Printer Friendly

A danger that can't be ignored.

Effects of surgical smoke in the operating room can be hazardous to the health of medical personnel and the patients they serve. In our Brainstorm feature, two leading voices on the dangers of surgical smoke provide insight into a problem that is often overlooked in ORs.

Surgical Products: What are the main causes for electrosurgical smoke in the OR?

Vangie Dennis, RN, BSN, CNOR, CMLSO, Administrative Director, Spivey Station Surgery Center, Emory Health System: ESU devices, such as the active tip (electrosurgical pencils). Smoke can be produced by any energy device in the OR. Devices such as ultrasonic scalpels, electrosurgical systems, lasers and drills (create particulates that can be inhaled).

Brenda Ulmer, RN, MN, CNOR, Perioperative Educator: As Vangie has indicated, anything that disrupts tissue can create smoke, plume or mist. Electrosurgery is used more than any other hemostatic device and is the biggest "culprit." Electrosurgery produces the smallest particles with the greatest potential to reach the gas exchange regions of the lungs. Electrosurgery has been used in surgical procedures since the early 1900s so practitioners have a tendency to ignore health hazards associated with the smoke.

SP: How can surgical smoke become dangerous for medical personnel? For patients?

Dennis: The inhalation of the particulates, (over 80 different chemicals) viruses, bacteria, inorganic and organic gases, which are confirmed to be carcinogens as well as the potential transmission of disease.... Particulate sizes are as small as .042 microns and can reach the alveoli of the lungs. The particulate distribution throughout the OR travels at 40 mph, increasing particulates from a baseline of 60,000 to 1 million particles per cubic foot.

Ulmer: Smoke is also dangerous for patients undergoing laparoscopic procedures. As smoke accumulates in the patient's abdomen it can be absorbed through the peritoneal membrane. Once absorbed, the smoke creates methhemoglobin and carboxyhemoglobin in the patient's blood. Those substances knock off the oxygen-carrying capacity of red blood cells.

SP: Do you believe surgical smoke is an overlooked danger in the OR?

Dennis: Yes. Conversion to the standard precautions for the removal of smoke has been a constant issue. OR staff and physicians do not realize the hazards, administration is also not aware of hazards, and if so, evacuators are not purchased stating cost is an issue. Lastly, conversion in the practice setting is difficult as physicians state it interferes with doing surgery.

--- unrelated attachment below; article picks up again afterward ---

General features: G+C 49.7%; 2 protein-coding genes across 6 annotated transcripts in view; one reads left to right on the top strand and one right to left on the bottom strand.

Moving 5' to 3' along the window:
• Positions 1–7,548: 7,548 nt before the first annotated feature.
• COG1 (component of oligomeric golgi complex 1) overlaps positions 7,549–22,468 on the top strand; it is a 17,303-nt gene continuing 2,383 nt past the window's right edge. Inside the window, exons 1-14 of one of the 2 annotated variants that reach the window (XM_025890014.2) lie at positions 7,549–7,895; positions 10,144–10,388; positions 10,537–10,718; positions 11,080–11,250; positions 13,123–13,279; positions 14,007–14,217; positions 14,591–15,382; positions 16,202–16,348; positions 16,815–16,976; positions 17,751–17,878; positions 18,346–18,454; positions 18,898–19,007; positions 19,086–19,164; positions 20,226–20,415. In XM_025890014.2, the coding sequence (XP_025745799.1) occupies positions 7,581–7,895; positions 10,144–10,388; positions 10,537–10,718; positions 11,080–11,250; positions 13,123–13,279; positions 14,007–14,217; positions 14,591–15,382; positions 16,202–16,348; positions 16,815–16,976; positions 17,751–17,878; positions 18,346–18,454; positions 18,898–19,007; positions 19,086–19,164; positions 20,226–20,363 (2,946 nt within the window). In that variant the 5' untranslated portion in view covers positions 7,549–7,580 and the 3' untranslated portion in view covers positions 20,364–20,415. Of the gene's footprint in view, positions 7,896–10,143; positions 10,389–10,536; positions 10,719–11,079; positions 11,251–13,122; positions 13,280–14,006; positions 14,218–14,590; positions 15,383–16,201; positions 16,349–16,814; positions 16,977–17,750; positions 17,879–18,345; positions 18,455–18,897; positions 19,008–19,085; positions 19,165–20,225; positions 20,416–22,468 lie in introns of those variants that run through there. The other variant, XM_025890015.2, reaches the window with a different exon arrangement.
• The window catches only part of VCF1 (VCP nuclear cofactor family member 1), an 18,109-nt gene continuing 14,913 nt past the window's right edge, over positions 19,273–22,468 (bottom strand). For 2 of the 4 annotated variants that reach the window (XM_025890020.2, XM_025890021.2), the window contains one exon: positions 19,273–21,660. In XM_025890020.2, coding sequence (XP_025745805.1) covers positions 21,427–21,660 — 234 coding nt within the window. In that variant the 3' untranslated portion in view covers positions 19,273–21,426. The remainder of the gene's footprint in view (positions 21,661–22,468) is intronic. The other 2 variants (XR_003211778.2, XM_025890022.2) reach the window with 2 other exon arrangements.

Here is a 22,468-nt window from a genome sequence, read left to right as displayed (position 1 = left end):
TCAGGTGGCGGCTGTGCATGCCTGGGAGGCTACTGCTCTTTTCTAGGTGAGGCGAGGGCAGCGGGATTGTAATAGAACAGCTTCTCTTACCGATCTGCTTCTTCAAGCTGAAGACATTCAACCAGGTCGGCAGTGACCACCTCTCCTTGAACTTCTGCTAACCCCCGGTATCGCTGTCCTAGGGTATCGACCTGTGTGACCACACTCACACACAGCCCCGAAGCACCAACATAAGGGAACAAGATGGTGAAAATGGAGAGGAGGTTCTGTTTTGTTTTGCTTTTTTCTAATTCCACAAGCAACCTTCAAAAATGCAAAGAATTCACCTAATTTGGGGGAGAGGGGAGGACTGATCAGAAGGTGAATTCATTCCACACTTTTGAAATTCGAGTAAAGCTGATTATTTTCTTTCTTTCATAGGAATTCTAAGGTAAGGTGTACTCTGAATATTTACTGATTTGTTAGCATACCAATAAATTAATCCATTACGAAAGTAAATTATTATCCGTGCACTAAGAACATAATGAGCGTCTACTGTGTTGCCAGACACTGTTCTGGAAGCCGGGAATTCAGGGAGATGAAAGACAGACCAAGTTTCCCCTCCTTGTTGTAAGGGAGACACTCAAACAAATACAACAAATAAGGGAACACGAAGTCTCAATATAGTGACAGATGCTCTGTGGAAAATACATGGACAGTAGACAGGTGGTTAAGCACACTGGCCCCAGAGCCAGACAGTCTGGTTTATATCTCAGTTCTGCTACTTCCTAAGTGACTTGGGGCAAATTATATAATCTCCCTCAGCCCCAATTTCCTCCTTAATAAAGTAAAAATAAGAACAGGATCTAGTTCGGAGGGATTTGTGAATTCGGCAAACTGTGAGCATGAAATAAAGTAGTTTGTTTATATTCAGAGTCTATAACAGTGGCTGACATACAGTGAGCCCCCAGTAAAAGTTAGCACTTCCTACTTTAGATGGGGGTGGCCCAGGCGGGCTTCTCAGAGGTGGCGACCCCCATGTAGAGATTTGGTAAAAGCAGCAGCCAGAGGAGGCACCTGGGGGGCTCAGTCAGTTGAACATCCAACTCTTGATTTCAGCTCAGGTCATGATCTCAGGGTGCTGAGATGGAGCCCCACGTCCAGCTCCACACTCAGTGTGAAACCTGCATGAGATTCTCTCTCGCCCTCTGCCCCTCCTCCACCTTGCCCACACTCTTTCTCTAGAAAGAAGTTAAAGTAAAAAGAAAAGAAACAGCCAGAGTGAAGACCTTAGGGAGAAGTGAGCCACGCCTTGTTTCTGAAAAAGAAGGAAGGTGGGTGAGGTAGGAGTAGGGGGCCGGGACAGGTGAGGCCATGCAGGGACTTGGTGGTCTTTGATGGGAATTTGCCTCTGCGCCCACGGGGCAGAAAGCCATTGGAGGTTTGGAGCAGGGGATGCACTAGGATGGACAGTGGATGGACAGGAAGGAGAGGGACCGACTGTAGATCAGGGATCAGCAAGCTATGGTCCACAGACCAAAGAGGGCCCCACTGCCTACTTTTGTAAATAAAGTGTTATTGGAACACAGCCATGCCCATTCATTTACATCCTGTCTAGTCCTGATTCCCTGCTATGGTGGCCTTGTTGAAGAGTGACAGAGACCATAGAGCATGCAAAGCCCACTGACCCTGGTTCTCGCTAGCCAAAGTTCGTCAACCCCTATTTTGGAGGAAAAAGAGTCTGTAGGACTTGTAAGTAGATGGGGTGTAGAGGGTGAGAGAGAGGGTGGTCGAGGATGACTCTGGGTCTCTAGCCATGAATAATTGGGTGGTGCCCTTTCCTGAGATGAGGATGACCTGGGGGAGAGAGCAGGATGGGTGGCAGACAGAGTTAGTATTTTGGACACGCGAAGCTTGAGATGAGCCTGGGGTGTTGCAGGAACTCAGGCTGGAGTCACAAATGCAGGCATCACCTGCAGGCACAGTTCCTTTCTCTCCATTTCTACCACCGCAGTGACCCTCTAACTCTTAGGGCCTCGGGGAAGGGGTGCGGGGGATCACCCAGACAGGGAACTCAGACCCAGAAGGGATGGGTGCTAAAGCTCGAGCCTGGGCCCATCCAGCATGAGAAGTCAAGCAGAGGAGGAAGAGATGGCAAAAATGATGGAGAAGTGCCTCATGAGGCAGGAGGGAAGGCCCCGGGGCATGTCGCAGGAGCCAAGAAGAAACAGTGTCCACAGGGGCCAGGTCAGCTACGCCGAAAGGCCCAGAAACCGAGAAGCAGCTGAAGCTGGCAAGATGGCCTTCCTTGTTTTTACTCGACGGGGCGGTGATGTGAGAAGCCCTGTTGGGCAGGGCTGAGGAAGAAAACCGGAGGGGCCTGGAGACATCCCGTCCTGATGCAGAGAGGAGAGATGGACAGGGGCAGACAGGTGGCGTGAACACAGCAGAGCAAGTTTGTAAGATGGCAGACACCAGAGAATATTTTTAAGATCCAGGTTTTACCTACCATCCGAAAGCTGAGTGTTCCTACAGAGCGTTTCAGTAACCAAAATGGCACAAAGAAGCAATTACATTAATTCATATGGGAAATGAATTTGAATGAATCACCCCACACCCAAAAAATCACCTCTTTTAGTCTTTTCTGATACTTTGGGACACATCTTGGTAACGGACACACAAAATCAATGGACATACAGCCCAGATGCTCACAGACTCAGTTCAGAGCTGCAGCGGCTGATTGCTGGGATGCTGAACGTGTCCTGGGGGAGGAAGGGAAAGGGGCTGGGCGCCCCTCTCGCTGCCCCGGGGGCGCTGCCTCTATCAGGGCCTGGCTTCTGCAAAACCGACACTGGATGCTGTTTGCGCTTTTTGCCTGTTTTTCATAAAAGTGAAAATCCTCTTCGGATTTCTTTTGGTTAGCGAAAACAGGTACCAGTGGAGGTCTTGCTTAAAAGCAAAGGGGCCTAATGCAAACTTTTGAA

Ulmer: I agree. An issue is that the effects of smoke can be cumulative and will affect different people in different ways over time. It took more than 50 years for the dangers of cigarette smoke to be recognized with much greater population data on the dangers. Smoke is dangerous for humans to inhale.

SP: What are medical facilities doing to prevent the dangers of surgical smoke?

Dennis: Most are using standard wall suction believing it is adequate. We are seeing a trend as the level of education is delivered where smoke evacuation policies and protocols are set up.

Ulmer: There are also instances where hospitals began smoke evacuation in all surgical and invasive procedures based on Joint Commission recommendations. I was recently told about a major teaching facility in Colorado that started smoke evacuation for that reason. Recommendations from the Joint Commission, however, will vary based on the person doing the survey. Education about the dangers of smoke is one of the major things hospitals can do, along with providing equipment to evacuate and filter the smoke.

SP: Going forward, in what ways do you see medical facilities and suppliers working together to reduce surgical smoke?

Dennis: The easiest way is enculturating the practice where hospital administration, physicians and staff realize this is a standard of care. Hospitals and medical companies need to partner to introduce cost-effective devices and protocols for ease of introduction into the surgical arena.

Ulmer: One of the best ways medical manufactures can assist health care facilities is to make evidence-based, non-commercial education on the dangers of surgical smoke available. The danger of surgical smoke is one issue that should cross all lines because promoting evacuation and filtration is for the greater good of protection for practitioners providing patient care. Hospitals can assist manufacturers by providing information on what works well and what could be improved to support facility-wide smoke evacuation.
COPYRIGHT 2015 Advantage Business Media
No portion of this article can be reproduced without the express written permission from the copyright holder.
Copyright 2015 Gale, Cengage Learning. All rights reserved.

Article Details
Printer friendly Cite/link Email Feedback
Title Annotation:BRAINSTORM: Electrosurgical Smoke
Publication:Surgical Products
Article Type:Interview
Date:Jan 1, 2015
Words:708
Previous Article:Healthmark's Flexible Inspection Scope.
Next Article:Technology solutions serve as the 'engine' in modern OR.

Terms of use | Privacy policy | Copyright © 2019 Farlex, Inc. | Feedback | For webmasters